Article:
Wright lamented that we have become a nation that is “hedonistic” where “we are now turning all our attention, everything we’re now doing, is against what God has laid for us to do.” He said God laid it out for everyone, for “each and every one of you.”
“… On that great day, when it comes, it’s going to be some of all us there because there’s some good people in every race, and there’s some bad people in every race.”
Wright talked of the time when Noah was building the ark and warned of coming rain if people didn’t get back on the right moral track. “We’re living now where it says it’s OK to kill a baby while he or she is still in the womb. When you allow that to happen on a daily basis, then you have moved away from God because that is murder when our justice system says it’s OK …”
“… God says, ‘you didn’t want me there’ … and when God stepped back … we’ve got all these shootings … coming so regularly that it’s not even shocking anymore,” he continued. “Anything can be expected when you’re living in a society that has no moral values and no moral standards.”
Wright also condemned transgendered people being able to go into men’s and women’s restrooms.
“This is where we are. This is real stuff. This is happening every single day and we keep doing different things … selling alcohol on Sunday,” he said. “God says remember the Sabbath and keep it holy. Somethings we need to hold onto. … That’s one of the things we could do so easily by just voting no. At least we can make them drink on a day that doesn’t belong to the Lord.”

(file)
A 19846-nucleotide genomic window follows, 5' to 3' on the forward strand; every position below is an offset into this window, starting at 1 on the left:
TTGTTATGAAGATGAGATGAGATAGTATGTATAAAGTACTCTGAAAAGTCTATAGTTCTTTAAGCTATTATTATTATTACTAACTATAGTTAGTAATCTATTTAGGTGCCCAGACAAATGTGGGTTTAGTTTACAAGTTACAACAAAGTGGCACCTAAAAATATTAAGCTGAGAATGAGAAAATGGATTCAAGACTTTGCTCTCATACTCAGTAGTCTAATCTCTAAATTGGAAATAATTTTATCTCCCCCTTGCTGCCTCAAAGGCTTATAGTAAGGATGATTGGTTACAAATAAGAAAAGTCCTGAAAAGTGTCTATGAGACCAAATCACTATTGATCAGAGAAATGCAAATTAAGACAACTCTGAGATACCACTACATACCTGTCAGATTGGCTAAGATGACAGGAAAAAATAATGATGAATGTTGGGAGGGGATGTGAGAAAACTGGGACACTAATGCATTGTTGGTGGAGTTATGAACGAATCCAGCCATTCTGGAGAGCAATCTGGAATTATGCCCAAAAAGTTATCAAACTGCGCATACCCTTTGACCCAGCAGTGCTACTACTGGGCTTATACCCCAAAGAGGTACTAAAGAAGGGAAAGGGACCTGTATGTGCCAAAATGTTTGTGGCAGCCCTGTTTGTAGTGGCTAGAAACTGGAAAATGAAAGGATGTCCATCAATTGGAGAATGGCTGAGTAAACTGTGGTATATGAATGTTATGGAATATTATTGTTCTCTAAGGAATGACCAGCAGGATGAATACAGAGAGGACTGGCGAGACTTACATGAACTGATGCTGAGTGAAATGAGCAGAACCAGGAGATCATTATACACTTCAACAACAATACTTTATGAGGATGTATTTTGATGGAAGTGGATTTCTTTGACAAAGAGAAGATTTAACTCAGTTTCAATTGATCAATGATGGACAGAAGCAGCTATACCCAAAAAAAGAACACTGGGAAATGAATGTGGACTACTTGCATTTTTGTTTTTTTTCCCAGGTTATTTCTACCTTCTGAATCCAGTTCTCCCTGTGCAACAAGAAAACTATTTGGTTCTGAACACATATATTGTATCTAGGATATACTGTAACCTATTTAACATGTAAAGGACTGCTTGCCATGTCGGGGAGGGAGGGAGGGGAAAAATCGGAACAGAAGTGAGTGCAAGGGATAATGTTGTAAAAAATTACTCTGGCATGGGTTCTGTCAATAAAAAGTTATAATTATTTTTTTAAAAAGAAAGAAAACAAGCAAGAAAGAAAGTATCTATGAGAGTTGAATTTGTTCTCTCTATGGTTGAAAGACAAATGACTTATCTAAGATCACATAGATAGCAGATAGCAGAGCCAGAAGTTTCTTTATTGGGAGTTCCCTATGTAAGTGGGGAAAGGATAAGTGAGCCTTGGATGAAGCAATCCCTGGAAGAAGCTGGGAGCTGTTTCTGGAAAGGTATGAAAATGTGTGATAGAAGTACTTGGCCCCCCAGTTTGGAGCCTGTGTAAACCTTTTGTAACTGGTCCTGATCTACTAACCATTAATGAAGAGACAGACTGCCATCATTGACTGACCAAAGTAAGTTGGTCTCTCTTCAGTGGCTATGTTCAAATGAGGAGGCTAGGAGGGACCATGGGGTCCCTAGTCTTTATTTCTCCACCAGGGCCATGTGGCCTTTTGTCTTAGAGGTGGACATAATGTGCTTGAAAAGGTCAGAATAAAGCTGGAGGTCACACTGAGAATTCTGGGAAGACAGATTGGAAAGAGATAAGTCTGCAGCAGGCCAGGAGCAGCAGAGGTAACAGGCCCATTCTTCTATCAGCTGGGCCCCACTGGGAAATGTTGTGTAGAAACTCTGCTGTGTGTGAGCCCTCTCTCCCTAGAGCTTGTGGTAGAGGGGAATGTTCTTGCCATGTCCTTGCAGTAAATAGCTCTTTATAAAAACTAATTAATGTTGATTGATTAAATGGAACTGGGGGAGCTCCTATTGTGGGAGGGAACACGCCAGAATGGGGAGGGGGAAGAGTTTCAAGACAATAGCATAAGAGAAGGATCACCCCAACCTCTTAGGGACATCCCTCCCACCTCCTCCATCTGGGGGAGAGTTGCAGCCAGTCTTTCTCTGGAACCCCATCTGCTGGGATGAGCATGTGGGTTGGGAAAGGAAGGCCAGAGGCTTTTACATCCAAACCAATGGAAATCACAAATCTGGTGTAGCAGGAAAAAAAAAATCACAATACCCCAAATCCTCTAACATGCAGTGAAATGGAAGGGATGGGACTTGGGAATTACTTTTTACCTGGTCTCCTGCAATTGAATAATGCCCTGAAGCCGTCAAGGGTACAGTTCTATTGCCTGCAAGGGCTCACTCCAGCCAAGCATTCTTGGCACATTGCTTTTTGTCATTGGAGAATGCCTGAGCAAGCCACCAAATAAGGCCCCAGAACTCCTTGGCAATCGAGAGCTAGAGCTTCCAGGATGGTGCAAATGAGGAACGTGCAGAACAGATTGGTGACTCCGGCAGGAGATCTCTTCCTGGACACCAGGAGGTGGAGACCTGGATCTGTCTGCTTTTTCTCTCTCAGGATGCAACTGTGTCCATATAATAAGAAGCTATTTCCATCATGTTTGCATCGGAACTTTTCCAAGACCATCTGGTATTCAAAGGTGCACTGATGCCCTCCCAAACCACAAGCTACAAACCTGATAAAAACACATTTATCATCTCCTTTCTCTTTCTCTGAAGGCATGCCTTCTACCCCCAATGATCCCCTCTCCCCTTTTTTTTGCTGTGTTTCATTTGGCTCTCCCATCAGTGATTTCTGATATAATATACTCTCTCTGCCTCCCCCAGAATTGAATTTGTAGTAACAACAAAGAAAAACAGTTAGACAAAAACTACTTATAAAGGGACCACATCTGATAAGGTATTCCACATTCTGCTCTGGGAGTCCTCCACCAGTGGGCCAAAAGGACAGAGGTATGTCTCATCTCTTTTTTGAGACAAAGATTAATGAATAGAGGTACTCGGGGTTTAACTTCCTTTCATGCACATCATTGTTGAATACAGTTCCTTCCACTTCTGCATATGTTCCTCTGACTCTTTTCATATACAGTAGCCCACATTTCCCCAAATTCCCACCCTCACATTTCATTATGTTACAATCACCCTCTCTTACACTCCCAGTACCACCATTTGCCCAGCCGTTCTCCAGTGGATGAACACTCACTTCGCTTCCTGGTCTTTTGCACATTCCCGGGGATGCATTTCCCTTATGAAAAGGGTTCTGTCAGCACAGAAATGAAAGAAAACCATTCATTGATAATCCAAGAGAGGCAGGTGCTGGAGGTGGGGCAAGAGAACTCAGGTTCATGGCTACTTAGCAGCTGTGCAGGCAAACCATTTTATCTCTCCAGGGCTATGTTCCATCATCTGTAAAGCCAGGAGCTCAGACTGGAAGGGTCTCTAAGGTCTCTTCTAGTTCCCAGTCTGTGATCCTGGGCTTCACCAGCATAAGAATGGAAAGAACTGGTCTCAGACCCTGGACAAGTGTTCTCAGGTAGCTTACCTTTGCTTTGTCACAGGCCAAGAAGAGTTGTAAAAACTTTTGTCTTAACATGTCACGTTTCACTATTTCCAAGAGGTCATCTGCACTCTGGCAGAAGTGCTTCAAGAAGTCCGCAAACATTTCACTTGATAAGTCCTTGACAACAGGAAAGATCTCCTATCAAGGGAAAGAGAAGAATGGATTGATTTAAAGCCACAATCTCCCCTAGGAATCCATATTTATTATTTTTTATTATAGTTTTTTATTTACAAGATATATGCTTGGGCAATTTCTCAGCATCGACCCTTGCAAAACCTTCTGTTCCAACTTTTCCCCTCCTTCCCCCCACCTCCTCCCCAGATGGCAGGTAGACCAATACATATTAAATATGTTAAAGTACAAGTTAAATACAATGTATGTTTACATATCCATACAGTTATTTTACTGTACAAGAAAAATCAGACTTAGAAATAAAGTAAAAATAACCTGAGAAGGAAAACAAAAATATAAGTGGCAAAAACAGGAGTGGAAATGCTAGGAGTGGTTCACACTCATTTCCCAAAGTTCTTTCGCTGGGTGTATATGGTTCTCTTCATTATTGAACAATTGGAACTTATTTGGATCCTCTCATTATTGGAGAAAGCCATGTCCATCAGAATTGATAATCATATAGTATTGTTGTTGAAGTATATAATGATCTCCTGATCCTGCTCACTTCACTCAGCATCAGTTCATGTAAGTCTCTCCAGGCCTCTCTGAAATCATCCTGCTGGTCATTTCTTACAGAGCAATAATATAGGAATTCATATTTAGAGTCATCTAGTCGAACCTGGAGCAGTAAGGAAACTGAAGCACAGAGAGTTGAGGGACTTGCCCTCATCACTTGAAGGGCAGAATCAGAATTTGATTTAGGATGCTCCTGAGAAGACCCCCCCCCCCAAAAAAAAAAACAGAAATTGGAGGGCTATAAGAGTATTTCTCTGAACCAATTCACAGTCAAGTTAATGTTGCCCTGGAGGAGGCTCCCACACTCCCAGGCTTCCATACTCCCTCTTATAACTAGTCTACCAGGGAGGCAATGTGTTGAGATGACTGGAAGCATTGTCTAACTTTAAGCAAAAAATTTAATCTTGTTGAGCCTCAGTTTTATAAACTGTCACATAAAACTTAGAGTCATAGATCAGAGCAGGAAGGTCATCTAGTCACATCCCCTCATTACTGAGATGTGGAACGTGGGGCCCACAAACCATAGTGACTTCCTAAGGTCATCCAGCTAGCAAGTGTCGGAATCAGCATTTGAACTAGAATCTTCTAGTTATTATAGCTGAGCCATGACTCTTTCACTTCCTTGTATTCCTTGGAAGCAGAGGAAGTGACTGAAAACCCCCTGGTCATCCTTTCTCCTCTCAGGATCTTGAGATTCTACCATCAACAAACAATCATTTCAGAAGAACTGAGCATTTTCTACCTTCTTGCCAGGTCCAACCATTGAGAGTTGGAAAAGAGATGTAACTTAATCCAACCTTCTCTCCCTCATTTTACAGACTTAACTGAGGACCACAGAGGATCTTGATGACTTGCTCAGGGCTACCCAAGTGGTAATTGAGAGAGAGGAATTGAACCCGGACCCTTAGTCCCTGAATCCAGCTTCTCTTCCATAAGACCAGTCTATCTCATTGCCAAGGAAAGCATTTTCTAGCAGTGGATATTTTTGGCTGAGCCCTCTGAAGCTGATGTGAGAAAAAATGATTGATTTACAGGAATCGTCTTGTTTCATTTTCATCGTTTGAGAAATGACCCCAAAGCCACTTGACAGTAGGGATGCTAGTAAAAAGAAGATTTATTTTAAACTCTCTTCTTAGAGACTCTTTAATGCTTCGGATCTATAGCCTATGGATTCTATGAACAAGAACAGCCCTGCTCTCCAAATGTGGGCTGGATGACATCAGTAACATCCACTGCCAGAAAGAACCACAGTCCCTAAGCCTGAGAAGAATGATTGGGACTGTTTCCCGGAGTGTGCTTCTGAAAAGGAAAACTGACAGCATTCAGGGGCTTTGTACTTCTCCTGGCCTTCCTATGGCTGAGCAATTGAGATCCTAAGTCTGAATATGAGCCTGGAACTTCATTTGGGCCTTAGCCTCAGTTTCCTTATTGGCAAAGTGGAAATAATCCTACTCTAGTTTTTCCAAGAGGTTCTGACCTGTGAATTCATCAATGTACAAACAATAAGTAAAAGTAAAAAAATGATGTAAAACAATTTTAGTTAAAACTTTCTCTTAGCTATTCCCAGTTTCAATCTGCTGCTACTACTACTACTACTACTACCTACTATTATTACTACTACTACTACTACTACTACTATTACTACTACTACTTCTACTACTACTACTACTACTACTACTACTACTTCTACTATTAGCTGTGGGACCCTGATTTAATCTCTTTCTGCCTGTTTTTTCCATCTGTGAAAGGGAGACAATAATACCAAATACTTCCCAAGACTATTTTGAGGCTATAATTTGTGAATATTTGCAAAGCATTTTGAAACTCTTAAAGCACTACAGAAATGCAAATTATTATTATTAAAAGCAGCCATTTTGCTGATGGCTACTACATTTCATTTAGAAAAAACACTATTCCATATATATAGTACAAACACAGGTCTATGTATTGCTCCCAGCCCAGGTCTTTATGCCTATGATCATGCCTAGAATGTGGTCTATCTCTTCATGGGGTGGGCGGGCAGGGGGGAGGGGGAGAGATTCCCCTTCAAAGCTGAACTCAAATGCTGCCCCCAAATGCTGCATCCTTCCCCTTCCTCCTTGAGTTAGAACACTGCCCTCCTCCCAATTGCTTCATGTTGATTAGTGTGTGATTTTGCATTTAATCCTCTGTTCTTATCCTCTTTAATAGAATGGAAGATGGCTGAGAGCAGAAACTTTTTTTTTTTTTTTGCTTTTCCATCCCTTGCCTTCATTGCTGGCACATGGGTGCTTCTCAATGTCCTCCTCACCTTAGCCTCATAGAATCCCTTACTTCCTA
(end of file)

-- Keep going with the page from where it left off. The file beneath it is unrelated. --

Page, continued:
Wright returned to Noah who predicted rain, and it had never rained before. “People probably thought Noah was foolish because it has never rained before,” he said. “Noah built his ark on a mountaintop and the people said it would never rain that much.”
“Jesus says that He’s coming back,” Wright preached. “Looking not for just a race of people but … He’s coming back looking for people who are called by His name, and if we’re going to called by His name, then we’ve got to start living like it and start acting like it.”
Wright said “they” have given him a bad name because he’s president of the NAACP, but in the crowd he saw many people he’s known for 30 years.
“They will tell you that I love God and I don’t live by a standard of what Matt Wright thinks is right; I live by a standard of what Matt Wright believes God says is right.”
Wright said he wants this community to be a community of one because he loves and cares about each and every one. He urged service from all to all. “Until we get together and start serving each other, caring about each other’s needs … We have to truly get back and … get back to doing what thus says the Lord. Until we turn back to what God says do we will never be that great city on a shining [hill] … We have to address this racial divide. We all know it’s here but we kinda look at it with blinders on. But we have to do it … I want to encourage each and every one of us … to do it the way God said to do it … until we can get to where we love each other … and want to help each other … Americus has been blessed that we don’t have the same problems we have nationally and we don’t want that kind of problem in Americus and Sumter County … the goal is to pray that it never happens here and with a goal to live as one in this community.”
The Rev. Chris Wooden also spoke and prayed, and the Rev. Jerry Roe offered a prayer as well.